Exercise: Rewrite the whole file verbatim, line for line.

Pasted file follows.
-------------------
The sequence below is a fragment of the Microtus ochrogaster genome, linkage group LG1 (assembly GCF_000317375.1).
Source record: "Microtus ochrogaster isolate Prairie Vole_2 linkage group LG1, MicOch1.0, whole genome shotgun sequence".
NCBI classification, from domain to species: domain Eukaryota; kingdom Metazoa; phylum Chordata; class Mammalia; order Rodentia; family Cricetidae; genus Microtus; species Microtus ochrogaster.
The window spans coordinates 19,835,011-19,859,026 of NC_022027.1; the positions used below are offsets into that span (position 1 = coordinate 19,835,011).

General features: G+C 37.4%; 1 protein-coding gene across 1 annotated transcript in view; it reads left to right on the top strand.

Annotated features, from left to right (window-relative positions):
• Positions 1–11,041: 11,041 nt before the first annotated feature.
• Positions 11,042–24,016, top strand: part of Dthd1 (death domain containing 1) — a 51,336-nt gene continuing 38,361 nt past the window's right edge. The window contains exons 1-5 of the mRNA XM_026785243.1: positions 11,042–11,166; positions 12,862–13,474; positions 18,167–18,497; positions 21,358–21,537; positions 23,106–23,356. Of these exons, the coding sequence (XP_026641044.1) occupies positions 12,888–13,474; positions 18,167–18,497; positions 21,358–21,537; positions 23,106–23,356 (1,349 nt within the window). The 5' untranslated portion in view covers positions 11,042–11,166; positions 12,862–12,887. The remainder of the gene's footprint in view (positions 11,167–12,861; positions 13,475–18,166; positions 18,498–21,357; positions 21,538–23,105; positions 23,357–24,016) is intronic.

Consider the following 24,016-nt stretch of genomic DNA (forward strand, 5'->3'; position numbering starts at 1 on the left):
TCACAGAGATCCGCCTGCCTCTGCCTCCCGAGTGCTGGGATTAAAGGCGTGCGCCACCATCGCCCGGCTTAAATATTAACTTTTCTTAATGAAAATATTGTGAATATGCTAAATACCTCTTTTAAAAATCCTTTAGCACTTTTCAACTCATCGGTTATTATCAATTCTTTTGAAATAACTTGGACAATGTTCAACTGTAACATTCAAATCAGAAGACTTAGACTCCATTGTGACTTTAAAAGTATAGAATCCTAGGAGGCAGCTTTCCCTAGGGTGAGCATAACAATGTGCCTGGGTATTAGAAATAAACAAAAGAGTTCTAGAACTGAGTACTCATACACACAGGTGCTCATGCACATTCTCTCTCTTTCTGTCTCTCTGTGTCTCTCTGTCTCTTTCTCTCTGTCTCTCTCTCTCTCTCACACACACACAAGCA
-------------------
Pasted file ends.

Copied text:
The sequence below is a fragment of the Microtus ochrogaster genome, linkage group LG1 (assembly GCF_000317375.1).
Source record: "Microtus ochrogaster isolate Prairie Vole_2 linkage group LG1, MicOch1.0, whole genome shotgun sequence".
NCBI classification, from domain to species: domain Eukaryota; kingdom Metazoa; phylum Chordata; class Mammalia; order Rodentia; family Cricetidae; genus Microtus; species Microtus ochrogaster.
The window spans coordinates 19,835,011-19,859,026 of NC_022027.1; the positions used below are offsets into that span (position 1 = coordinate 19,835,011).

General features: G+C 37.4%; 1 protein-coding gene across 1 annotated transcript in view; it reads left to right on the top strand.

Annotated features, from left to right (window-relative positions):
• Positions 1–11,041: 11,041 nt before the first annotated feature.
• Positions 11,042–24,016, top strand: part of Dthd1 (death domain containing 1) — a 51,336-nt gene continuing 38,361 nt past the window's right edge. The window contains exons 1-5 of the mRNA XM_026785243.1: positions 11,042–11,166; positions 12,862–13,474; positions 18,167–18,497; positions 21,358–21,537; positions 23,106–23,356. Of these exons, the coding sequence (XP_026641044.1) occupies positions 12,888–13,474; positions 18,167–18,497; positions 21,358–21,537; positions 23,106–23,356 (1,349 nt within the window). The 5' untranslated portion in view covers positions 11,042–11,166; positions 12,862–12,887. The remainder of the gene's footprint in view (positions 11,167–12,861; positions 13,475–18,166; positions 18,498–21,357; positions 21,538–23,105; positions 23,357–24,016) is intronic.

Consider the following 24,016-nt stretch of genomic DNA (forward strand, 5'->3'; position numbering starts at 1 on the left):
TCACAGAGATCCGCCTGCCTCTGCCTCCCGAGTGCTGGGATTAAAGGCGTGCGCCACCATCGCCCGGCTTAAATATTAACTTTTCTTAATGAAAATATTGTGAATATGCTAAATACCTCTTTTAAAAATCCTTTAGCACTTTTCAACTCATCGGTTATTATCAATTCTTTTGAAATAACTTGGACAATGTTCAACTGTAACATTCAAATCAGAAGACTTAGACTCCATTGTGACTTTAAAAGTATAGAATCCTAGGAGGCAGCTTTCCCTAGGGTGAGCATAACAATGTGCCTGGGTATTAGAAATAAACAAAAGAGTTCTAGAACTGAGTACTCATACACACAGGTGCTCATGCACATTCTCTCTCTTTCTGTCTCTCTGTGTCTCTCTGTCTCTTTCTCTCTGTCTCTCTCTCTCTCTCACACACACACAAGCA